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Discussion: The Role of the RN/APRN in Policy Evaluation

This program is a course that provides educational information in identifying, understanding and how to respond to signs of mental health problems and substance use disorders. This will train and equip you with knowledge and skills. By knowing the signs of mental illness, approach the person, provide support, know what is helpful for the situation, encourage to seek help. It is created to disseminate and emphasize an open and accessible program for the non-mental health professional. Training participants include teachers, professors, coaches, healthcare professionals, resident advisors, and family members of the patient who have mental health issues. This is an 8–12-hour training course and is either focused on young people or adults.

The program has been evaluated and there are levels of evidence which are stated below:

  • Level I: is the systematic review of randomized controlled trials. The researchers explore all different areas and pool the statistics to look for consistency of the result. Study shows that participants are confident and skilled with better knowledge and attitude towards mental health problems.
  • Level II: it is a randomized controlled trial where the researchers made sure that it is the interventions that makes it difference. One group was scheduled to train but not sure whether they will be able to get in the training right away or 12 months later (waitlist control). Everyone would get the training, and if the groups had similar improvements at different times, it would indicate the effectiveness of the training.
  • Level III-1: the result is from a well-designed trial where participants are randomized.
  • Level III-2: there are two pre-existing groups who received different interventions at the same time and the outcomes were compared.
  • Level III-3: it is from comparative studies that includes historical control where old and new data are being compared. Two or more studies that do not have no control group but recruit people with similar characteristics and measures differences before and after interventions are given.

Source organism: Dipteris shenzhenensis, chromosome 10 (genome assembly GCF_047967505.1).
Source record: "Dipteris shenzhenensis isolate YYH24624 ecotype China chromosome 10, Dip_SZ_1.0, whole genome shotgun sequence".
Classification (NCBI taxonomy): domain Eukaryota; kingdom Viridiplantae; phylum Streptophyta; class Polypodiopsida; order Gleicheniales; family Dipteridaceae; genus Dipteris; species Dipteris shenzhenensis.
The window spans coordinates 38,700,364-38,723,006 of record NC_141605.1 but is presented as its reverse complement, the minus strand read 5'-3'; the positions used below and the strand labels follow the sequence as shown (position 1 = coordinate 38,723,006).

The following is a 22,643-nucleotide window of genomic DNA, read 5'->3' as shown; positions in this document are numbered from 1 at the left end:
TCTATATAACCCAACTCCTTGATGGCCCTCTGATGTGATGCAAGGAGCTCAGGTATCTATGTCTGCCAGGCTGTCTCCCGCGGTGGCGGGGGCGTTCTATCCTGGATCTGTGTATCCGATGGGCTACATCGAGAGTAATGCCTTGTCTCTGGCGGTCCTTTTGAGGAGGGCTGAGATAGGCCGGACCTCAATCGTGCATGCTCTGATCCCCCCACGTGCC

• Level IV: the evidence is from case studies with both pre and post-test outcomes. In post-test study, a group of people who received MHFA training might provide data on using their skills and knowledge onto someone. In pre-tests, people’s skills and knowledge were measured prior to receiving the training.

One approach they use is meta-analysis that provides rigorous systematic process to quantify the overall result of the treatment to summarize independent studies (Wong et al., 2015). There were 15 studies that resulted in improvement of mental health knowledge, reduces stigma, and increases helping behaviors, increases confidence, in approaching with mental health issues.

The MHFA implementation resulted 68%-88% of trained mental health first aiders used their skill when on contact with someone who is experiencing mental health illness, and it raises awareness of mental health.

Social determinants are about understanding how certain circumstances of their lives and work shape their health outcomes and it gives direct and indirect impact to mental health. These circumstances are world health inequalities including lower life expectancy, increase child mortality, burden of diseases among disadvantaged population. They found out that poor and disadvantaged populations are most affected by mental disorders with low socioeconomic status from anxiety, stress, unsecure and unpredictable living conditions. There are a lot of factors that are associated with mental health problems such as discrimination, familial relationships, and many others. Mental illness can also impact social determinants, including homelessness, school dropout, marital instability, and economic insecurity. Having mental health problems can affect educational performance, employment capacity, and justice that can limit opportunities. Also, a barrier to socioeconomic improvement, and increase mental health disorder risk (AlegriA et al., 2018).

Discussion: The Role of the RN/APRN in Policy Evaluation

NURS 6050 Discussion: The Role of the RN/APRN in Policy Evaluation

Policy Evaluation Opportunities for RNs and APRNs

As nurses, we have extensive training on the nursing process, and because of this, we are knowledgeable on the essential step of evaluation (Milstead & Short, 2019). Like all the other steps of policy design, as nurses, we must collaborate and engage with political leaders on opportunities to assist with the evaluation process. According to Milstead and Short (2019), the step of evaluation offers feedback by identifying areas of improvement, validated resources and is a vital aspect of reforming the US healthcare system (pp.116). Two opportunities RNs and APRNs may assist with the evaluation process are joining a clinical research team and writing and presenting evaluation reports. According to Glasgow et al. (2003), there are two types of research: the efficiency and effectiveness of a program. Both focus on “does the program do more harm than good.”